Human justice must work within the parameters of human understanding and regulation. Hence the straightforward rule: no vicarious punishment. Only the wrongdoer is to suffer, and only after his guilt has been established by fair and impartial judicial procedures. That is the foundational principle set out, for the first time in Deuteronomy 24:16.

However, the issue did not end there. In two later prophets, Jeremiah and Ezekiel, we find an explicit renunciation of the idea that children might suffer for the sins of their parents, even when applied to Divine justice. Here is Jeremiah, speaking in the name of God:

“In those days people will no longer say, ‘The fathers have eaten sour grapes, and the children’s teeth are set on edge.’ Instead, everyone will die for his own sin; whoever eats sour grapes – his own teeth will be set on edge” (Jeremiah 31:29-30).

And this, Ezekiel:

The word of the Lord came to me: “What do you people mean by quoting this proverb about the land of Israel: ‘The fathers eat sour grapes, and the children’s teeth are set on edge’? As surely as I live, declares the Sovereign Lord, you will no longer quote this proverb in Israel. For every living soul belongs to me, the father as well as the son. Both alike belong to me. The soul that sins is the one who will die” (Ezekiel 18:1-3).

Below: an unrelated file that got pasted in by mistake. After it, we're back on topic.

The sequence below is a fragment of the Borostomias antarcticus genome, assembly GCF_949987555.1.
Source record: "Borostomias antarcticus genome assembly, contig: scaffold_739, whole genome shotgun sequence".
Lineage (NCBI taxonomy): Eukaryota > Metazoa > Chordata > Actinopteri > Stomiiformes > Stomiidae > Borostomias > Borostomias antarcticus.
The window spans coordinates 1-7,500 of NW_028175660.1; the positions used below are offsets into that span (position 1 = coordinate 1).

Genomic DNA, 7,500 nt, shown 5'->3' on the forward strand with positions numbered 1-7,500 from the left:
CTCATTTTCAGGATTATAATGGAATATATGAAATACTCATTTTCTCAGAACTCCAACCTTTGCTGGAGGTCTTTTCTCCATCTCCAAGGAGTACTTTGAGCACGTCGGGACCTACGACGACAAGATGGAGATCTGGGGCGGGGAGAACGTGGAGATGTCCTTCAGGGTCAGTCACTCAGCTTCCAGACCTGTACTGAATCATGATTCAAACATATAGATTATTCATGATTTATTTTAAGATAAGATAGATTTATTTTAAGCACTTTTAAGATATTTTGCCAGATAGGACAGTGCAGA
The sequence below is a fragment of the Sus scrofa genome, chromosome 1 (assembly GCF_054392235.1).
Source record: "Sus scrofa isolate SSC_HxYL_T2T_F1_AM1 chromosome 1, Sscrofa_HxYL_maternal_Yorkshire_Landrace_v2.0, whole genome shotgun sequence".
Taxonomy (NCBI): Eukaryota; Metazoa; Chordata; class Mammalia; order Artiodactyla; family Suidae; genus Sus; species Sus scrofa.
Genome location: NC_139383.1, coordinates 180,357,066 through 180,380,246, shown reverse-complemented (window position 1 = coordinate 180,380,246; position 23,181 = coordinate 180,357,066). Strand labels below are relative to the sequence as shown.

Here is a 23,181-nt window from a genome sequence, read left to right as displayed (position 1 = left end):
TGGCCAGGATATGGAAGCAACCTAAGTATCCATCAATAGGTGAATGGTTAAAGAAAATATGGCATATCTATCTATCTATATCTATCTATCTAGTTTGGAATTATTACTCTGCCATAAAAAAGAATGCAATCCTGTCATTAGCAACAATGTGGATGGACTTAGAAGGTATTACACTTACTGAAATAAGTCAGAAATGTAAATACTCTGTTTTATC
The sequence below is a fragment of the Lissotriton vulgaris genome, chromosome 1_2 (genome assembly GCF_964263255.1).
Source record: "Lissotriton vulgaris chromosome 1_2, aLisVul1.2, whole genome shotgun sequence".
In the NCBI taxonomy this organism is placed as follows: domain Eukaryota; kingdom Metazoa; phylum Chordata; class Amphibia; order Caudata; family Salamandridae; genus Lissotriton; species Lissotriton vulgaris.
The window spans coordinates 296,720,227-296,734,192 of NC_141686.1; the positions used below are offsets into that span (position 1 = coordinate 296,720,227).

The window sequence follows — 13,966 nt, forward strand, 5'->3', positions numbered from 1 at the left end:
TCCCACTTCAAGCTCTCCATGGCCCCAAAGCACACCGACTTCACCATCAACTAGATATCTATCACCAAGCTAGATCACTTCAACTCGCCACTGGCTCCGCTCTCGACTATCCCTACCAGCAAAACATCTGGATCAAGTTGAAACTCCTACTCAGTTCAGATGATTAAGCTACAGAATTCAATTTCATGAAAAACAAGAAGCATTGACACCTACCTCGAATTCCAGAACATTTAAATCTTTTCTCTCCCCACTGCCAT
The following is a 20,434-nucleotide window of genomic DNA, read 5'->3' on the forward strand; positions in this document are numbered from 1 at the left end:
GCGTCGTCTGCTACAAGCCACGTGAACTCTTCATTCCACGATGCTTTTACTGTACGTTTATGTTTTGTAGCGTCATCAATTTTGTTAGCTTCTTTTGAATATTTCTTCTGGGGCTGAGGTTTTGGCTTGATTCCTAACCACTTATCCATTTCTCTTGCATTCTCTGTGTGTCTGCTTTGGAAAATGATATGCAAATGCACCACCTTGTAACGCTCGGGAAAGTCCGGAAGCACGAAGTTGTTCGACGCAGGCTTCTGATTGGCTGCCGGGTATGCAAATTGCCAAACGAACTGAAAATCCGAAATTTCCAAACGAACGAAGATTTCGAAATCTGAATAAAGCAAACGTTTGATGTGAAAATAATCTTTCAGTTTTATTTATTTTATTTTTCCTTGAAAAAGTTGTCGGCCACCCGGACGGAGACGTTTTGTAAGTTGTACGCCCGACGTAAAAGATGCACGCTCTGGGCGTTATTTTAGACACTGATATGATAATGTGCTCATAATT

Bibi’s Choice

Sunday, August 11th, 2013

News item:

MEXICO CITY (AP) — U.S. law enforcement officials expressed outrage over the release from prison of Mexican drug lord Rafael Caro Quintero and vowed to continue efforts to bring to justice the man who ordered the killing of a U.S. Drug Enforcement Administration agent.

Caro Quintero was sentenced to 40 years in prison for the 1985 kidnapping and killing of DEA agent Enrique Camarena but a Mexican federal court ordered his release this week saying he had been improperly tried in a federal court for state crimes. …

The Association of Former Federal Narcotics Agents in the United States said it was “outraged” by Caro Quintero’s early release and blamed corruption within Mexico’s justice system.

“The release of this violent butcher is but another example of how good faith efforts by the U.S. to work with the Mexican government can be frustrated by those powerful dark forces that work in the shadows of the Mexican ‘justice’ system,” the organization said in a statement.